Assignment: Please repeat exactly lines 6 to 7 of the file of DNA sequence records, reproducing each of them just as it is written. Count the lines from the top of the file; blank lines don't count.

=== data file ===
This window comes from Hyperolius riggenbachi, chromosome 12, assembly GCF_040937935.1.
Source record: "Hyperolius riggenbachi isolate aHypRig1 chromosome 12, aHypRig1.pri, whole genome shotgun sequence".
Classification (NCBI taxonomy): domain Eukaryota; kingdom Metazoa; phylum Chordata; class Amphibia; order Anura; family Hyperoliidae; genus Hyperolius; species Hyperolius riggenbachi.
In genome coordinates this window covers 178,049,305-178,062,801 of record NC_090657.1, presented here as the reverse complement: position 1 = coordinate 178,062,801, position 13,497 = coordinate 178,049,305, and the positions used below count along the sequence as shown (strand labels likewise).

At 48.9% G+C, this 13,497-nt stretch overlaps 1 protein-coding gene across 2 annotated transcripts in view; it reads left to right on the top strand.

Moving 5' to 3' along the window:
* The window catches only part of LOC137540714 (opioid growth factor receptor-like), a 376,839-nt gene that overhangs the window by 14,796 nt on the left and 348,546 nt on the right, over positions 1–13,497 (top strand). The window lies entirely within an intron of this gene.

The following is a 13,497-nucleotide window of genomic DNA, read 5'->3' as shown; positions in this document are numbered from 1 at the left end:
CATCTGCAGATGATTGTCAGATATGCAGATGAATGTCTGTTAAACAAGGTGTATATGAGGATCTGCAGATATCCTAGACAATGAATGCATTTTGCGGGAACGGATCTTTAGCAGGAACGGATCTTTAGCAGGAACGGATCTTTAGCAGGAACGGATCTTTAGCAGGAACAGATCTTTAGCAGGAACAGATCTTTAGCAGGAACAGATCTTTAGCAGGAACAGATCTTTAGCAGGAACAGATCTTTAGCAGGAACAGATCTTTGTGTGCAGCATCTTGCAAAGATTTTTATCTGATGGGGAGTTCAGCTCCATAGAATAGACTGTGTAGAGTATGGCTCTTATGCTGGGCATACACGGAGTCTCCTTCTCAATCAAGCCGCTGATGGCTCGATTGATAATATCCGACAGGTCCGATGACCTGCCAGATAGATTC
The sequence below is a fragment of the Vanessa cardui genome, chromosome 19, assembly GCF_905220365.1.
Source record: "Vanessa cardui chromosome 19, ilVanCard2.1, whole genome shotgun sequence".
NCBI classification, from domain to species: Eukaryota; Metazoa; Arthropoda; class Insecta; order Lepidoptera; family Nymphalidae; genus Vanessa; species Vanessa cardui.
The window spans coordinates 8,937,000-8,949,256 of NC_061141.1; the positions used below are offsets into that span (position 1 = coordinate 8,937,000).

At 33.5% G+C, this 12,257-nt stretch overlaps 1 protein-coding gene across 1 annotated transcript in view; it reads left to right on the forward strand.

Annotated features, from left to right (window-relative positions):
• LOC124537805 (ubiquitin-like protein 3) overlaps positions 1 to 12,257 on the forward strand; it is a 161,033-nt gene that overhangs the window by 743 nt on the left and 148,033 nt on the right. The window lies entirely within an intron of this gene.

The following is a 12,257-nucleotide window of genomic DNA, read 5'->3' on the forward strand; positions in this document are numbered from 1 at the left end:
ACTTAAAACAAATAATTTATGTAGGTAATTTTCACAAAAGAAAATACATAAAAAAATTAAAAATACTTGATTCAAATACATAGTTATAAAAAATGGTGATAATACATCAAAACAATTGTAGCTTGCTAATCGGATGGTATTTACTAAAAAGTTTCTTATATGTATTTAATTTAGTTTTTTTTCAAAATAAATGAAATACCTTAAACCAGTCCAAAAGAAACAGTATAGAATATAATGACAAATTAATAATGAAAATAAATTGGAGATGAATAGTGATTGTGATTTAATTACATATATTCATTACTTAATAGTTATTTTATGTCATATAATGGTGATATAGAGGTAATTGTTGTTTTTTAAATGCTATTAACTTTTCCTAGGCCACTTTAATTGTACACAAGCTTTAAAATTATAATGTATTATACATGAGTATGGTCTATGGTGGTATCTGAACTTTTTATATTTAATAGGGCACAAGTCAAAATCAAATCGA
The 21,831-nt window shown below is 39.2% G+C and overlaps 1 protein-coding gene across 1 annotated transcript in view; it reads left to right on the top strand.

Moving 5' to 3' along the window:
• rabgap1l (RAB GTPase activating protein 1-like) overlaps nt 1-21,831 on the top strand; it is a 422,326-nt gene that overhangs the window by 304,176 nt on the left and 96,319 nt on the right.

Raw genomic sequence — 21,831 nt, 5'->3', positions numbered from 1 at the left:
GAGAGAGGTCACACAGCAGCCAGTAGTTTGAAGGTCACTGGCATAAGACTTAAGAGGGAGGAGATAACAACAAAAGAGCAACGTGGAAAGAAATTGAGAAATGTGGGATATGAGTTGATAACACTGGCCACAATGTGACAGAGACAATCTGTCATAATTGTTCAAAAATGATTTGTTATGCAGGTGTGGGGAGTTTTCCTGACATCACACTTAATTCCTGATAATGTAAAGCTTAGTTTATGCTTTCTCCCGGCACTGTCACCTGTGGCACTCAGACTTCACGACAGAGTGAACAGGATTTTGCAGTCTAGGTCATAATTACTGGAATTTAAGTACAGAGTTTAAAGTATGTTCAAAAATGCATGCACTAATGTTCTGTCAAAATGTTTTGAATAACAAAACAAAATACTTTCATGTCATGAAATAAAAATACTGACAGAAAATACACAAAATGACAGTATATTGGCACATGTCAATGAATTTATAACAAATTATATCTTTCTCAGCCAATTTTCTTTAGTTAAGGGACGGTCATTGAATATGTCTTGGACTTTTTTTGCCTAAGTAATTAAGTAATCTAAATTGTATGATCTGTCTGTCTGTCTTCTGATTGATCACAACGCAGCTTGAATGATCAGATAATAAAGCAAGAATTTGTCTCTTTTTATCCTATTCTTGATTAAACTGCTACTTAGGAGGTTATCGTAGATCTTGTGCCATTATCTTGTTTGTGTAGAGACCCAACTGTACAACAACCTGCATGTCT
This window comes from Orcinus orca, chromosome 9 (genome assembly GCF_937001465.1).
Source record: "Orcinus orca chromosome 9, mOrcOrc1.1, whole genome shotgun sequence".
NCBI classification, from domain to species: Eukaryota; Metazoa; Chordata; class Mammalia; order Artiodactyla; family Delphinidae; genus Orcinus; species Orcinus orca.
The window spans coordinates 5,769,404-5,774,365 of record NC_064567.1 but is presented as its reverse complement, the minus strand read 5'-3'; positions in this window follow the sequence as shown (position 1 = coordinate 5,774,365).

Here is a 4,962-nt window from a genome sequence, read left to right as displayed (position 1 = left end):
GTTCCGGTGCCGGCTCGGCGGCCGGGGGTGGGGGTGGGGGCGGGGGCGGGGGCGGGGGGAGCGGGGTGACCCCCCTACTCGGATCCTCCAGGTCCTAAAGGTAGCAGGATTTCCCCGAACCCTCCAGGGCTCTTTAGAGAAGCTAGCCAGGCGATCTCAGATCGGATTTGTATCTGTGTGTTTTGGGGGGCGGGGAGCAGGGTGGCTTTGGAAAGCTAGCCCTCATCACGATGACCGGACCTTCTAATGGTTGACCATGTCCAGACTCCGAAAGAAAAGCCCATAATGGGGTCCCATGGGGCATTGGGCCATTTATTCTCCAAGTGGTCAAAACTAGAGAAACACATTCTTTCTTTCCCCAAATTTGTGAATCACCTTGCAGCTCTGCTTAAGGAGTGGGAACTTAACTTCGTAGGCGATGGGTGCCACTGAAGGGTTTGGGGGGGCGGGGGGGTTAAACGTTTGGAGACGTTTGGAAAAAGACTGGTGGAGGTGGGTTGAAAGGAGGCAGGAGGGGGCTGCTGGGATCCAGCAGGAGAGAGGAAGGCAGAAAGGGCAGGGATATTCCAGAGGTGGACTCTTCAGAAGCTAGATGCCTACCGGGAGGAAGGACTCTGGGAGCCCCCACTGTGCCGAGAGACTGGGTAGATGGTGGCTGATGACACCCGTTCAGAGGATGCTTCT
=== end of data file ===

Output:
Moving 5' to 3' along the window:
* The window catches only part of LOC137540714 (opioid growth factor receptor-like), a 376,839-nt gene that overhangs the window by 14,796 nt on the left and 348,546 nt on the right, over positions 1–13,497 (top strand). The window lies entirely within an intron of this gene.